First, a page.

Idiosyncrasy plays a considerable part in determining the effects, some people being particularly susceptible; death has occurred in five minutes from the appearance of the first symptoms, but when a narcotic has been administered at the same time as the poison the development is proportionately slow.
Cod-liver oil is used externally in medicine when its internal administration is rendered impossible by idiosyncrasy or the state of the patient's digestion.
The conduct of Grimm to him was certainly bad; and, though Walpole was not his personal friend, a worse action than his famous letter, considering the well-known idiosyncrasy of the subject, would be difficult to find.
This fact of the idiosyncrasy of national poetry he illustrated with great fulness and richness in the case of Homer, the nature of whose works he was one of the first to elucidate, the Hebrew poets, and the poetry of the north as typified in ' ` Ossian."
In persons who have a marked idiosyncrasy towards cinchonism, the symptoms may often be successfully averted if small doses of hydrobromic acid - io minims of the dilute solution - are given with the quinine.
Oils and fats must, therefore, not be looked upon as definite chemical individuals, but as representatives of natural species which vary, although within certain narrow limits, according to the climate and soil in which the plants which produce them are grown, or, in the case of animal fats, according to the climate, the race, the age of the animal, and especially the food, and also the idiosyncrasy of the individual animal.
The mannerism, which has been attributed to an imitation of Jean Paul, appeared to Carlyle himself to be derived rather from the phrases current in his father's house, and in any case gave an appropriate dialect for the expression of his peculiar idiosyncrasy.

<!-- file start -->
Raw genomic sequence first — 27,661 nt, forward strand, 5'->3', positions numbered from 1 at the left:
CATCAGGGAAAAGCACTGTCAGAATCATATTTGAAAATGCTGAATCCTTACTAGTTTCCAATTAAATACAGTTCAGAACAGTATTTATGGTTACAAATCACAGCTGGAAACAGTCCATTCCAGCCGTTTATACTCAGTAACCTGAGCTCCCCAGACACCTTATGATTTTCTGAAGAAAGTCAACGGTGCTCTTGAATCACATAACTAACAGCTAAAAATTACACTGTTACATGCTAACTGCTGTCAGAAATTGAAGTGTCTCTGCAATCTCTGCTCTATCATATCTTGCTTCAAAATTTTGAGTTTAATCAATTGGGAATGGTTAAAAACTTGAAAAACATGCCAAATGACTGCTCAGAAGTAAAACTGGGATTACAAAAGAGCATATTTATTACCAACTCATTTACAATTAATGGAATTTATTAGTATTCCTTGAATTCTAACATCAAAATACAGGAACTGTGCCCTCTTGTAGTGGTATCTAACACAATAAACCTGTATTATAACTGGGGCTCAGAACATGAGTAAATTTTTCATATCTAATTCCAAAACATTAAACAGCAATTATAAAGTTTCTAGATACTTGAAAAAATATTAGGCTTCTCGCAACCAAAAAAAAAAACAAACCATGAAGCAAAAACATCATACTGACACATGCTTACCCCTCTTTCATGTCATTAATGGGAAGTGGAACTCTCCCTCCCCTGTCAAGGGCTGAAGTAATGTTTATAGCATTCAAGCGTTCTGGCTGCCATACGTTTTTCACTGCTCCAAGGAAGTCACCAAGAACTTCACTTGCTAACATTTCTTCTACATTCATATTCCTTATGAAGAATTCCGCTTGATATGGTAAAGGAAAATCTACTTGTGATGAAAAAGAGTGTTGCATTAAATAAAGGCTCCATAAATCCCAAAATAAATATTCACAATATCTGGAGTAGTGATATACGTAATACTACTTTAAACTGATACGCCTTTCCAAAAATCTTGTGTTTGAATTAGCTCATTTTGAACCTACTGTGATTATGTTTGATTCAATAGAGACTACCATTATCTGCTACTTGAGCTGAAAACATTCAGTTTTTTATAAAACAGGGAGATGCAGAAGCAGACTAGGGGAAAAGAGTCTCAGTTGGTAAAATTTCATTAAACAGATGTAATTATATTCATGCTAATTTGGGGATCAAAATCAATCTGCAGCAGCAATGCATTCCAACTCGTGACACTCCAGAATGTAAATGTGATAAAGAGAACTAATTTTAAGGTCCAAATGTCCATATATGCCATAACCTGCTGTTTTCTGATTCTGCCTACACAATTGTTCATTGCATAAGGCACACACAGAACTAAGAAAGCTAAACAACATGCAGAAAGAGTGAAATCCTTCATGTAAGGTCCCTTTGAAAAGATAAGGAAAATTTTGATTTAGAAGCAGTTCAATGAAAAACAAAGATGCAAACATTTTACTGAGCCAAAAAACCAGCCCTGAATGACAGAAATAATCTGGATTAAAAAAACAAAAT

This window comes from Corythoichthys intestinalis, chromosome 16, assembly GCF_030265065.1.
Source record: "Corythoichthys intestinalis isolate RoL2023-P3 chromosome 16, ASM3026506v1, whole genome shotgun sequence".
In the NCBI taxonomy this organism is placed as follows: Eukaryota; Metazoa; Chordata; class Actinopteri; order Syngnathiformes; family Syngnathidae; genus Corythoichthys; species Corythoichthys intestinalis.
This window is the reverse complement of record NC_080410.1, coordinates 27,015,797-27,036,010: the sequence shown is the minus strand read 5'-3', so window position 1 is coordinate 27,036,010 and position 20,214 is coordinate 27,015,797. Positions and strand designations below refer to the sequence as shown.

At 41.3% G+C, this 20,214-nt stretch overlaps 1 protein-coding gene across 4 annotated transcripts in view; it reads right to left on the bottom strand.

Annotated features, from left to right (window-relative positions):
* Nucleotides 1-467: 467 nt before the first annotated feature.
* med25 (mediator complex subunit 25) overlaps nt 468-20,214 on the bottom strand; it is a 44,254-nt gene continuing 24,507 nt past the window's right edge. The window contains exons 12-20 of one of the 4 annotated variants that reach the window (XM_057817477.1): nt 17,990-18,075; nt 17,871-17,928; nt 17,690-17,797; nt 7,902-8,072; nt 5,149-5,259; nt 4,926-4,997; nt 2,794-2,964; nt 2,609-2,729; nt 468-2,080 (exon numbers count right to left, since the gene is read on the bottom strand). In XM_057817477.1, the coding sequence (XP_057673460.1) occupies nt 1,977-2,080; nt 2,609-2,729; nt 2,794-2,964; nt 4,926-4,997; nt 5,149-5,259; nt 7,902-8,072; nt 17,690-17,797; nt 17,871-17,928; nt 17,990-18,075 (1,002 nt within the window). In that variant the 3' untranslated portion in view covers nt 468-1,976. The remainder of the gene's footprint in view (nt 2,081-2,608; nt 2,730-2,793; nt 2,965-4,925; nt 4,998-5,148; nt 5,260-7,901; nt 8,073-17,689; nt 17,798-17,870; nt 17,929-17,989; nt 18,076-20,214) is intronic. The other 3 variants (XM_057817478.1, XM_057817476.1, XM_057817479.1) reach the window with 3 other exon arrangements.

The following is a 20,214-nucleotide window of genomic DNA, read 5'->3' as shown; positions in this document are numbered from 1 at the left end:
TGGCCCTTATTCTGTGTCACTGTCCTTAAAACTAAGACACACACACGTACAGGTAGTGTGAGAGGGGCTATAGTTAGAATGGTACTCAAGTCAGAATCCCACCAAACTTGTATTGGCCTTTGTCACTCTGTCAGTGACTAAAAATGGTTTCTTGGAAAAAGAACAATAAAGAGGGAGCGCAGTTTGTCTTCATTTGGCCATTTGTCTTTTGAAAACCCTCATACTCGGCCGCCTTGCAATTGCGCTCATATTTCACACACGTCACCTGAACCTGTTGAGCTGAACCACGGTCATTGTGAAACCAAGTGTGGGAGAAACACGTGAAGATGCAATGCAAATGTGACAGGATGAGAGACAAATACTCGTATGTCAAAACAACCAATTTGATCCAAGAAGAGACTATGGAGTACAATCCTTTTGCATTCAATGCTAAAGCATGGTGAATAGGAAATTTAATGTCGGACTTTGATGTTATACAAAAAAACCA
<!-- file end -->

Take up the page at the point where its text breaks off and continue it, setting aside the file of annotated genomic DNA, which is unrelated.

The letters and autobiographical writings, whether they attract or repel sympathy, are at least a series of documents of profound interest for any one who cares to study character, and display an almost unique idiosyncrasy.
idiosyncrasy adds that graduates can learn from individual idiosyncrasies displayed on the program.
The views on art contained in Herder's Kritische Wader (1769), Plastik (1778), &c., are chiefly valuable as a correction of the excesses into which reverence for Greek art had betrayed Winckelmann and Lessing, by help of his fundamental idea of national idiosyncrasy.
He is not alive enough to the very intimate relation which thought holds to national life and to the idiosyncrasy of the thinker.
Four years later, in 1831, the Introduction a l'histoire universelle showed a very different style, exhibiting no doubt the idiosyncrasy and literary power of the writer to greater advantage, but also displaying the peculiar visionary qualities which made Michelet the most stimulating, but the most untrustworthy (not in facts, which he never consciously falsifies, but in suggestion) of all historians.
Numerous minor chroniclers fill up the gaps, but no one of them has the idiosyncrasy which distinguishes these three writers, who illustrate the three periods of the middle ages - adolescence, complete manhood, and decadence.
The word usage examples above have been gathered from various sources to reflect current and historial usage. They do not represent the opinions of YourDictionary.com.